How pretentious. Have you forgotten the roots of the game?

As to my game, it's quite fun. You might find it dull, but you seem to be the type who wants to tell others what they ought to find fun.
17th-Mar-2005 02:25 pm (UTC) - Re: A beautiful day in the neighborhood
I happy to hear you're having fun. Enjoy!
16th-Mar-2005 07:31 pm (UTC) - Re: A beautiful day in the neighborhood
By the way, did you mention this to your DM? If you don't tell him, he will never learn to be a better DM.
(Deleted comment)
16th-Mar-2005 09:20 pm (UTC) - Re: A beautiful day in the neighborhood
If it was the Grand Master Red dragon, I would run the moment I saw it. If it were creatures I did not know, I'd try. The DM should have sensed things were going bad and gave you an escape route. P'raps the party could have used things like Web, or Wall of whatever, or grease spells to help the escape. Tangle foot bags, itching powder bombs, caltrops, a bag of gold. Sometimes simple works best.
17th-Mar-2005 09:40 am (UTC) - Re: A beautiful day in the neighborhood
The wizard died. The mystic was grappled. The priestess was the only caster capable of casting anything, and even then, there were two threatening her.

We really were SOL, mate :)
17th-Mar-2005 09:47 am (UTC) - Re: A beautiful day in the neighborhood
Ah well, life happens. Better luck next time.
17th-Mar-2005 09:58 am (UTC) - Re: A beautiful day in the neighborhood
Yeah, well, I've got a solution for that.

It's called "not bringing my MM3 to game ever again so that the DM gets to use it against us".

16th-Mar-2005 07:37 pm (UTC) - Re: A beautiful day in the neighborhood
The DM concurred that he hadn't expected it to be so overwhelming.

I guess the appropriate answer would be that no, we did not try to run away immediately. The rest of the PCs attempted to retreat around round three. I was dead before I got an action.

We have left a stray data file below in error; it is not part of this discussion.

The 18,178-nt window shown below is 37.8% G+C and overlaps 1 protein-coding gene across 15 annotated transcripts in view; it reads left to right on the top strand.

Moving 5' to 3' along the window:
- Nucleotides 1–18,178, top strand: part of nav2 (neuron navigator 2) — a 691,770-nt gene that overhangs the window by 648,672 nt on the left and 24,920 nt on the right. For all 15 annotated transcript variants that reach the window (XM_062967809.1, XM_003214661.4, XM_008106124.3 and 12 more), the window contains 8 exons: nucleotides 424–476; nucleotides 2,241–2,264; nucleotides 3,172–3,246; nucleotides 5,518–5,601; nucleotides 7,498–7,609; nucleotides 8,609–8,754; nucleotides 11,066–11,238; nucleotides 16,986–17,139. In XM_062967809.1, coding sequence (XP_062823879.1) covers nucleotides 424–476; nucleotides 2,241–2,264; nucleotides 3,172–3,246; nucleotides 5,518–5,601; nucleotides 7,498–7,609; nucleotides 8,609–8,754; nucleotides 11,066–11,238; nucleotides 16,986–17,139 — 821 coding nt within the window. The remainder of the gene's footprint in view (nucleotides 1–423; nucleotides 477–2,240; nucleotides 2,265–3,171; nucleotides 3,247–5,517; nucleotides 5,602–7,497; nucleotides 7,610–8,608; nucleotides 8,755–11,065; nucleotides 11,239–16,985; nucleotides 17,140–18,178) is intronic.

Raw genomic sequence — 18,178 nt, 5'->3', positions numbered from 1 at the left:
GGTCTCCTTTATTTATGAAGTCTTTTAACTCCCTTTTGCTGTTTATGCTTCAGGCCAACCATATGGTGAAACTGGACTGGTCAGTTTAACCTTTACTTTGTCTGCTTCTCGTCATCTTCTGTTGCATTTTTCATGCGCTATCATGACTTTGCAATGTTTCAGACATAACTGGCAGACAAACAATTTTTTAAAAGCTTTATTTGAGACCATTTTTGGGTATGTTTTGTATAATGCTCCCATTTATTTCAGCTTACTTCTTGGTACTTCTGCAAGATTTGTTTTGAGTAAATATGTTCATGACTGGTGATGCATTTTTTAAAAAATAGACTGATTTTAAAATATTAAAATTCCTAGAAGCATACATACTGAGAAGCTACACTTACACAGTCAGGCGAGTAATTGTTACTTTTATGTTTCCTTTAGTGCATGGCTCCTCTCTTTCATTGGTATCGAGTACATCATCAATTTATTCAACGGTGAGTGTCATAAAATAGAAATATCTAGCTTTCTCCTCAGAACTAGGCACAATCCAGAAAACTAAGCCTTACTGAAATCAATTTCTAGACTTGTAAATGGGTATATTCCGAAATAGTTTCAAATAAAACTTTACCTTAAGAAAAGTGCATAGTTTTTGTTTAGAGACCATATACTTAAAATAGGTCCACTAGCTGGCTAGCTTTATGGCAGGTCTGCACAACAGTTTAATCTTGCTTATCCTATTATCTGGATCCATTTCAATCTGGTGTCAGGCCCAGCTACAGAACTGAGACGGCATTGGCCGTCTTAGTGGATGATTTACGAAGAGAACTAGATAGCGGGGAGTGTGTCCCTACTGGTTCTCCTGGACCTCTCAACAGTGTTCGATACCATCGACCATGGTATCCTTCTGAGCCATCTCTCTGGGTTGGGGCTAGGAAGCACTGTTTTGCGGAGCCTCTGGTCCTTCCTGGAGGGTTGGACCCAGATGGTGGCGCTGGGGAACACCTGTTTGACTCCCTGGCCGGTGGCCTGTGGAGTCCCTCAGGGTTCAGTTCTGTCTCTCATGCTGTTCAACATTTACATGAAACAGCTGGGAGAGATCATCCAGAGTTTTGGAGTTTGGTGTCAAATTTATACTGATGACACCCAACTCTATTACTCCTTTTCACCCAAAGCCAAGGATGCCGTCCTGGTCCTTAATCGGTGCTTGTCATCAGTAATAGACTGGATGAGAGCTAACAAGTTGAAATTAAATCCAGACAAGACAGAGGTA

PCs tried to withdraw, then got charged and grappled.
PCs tried to run, got grappled with the attacks of opportunity.
The rogue tried to tumble to get back to down, failed because of the +10 to the Tumble Check DC that they provide.
16th-Mar-2005 07:50 pm (UTC) - Re: A beautiful day in the neighborhood
er, back to town.
16th-Mar-2005 06:41 pm (UTC)
While I think the situation was entirely not good at all, I think that the way you wrote that letter was rather amusing.
16th-Mar-2005 08:21 pm (UTC)

16th-Mar-2005 09:06 pm (UTC)
Crappy situation, my friend. Surprise rounds suck the nut, as do random encounters.

I'll admit though, the entire situation is entirely poor planning on the part of the DM. Dropping -six- monsters that are supposed to be solitary is not only a lack of judgement, it's a "Wtf?" moment.

All creatures have traits and habits that determine whether or not they'll be in groups or solitary, not just because of their abilities. 6 solitary creatures coming together sounds like the family reunion that the gods forgot.
16th-Mar-2005 09:28 pm (UTC)
I could've sworn that coup de grace in combat is a two-round affair. One round to set up the kill, and a second round to execute it as a standard action (attack).

I remember when I played RtToEE, my party encountered a ghoul. Once it paralyzed one of us, it took one round afterwards to set up the coup de grace, and then the second round was the actual attack.

That's not to say that it would've changed the outcome of your fight necessarily, but there's a chance someone could've saved you while you were helpless. Those monsters sound imbalanced as is, but adding a one-round insta-death attack into the mix makes it moreso.
17th-Mar-2005 12:38 am (UTC)
From the D&D site glossary:

"coup de grace ... A full-round action that allows an attacker to attempt a killing blow against a helpless opponent."

So no, it takes a full round, though I can imagine a [one round set up + standard action attack] method being house-ruled.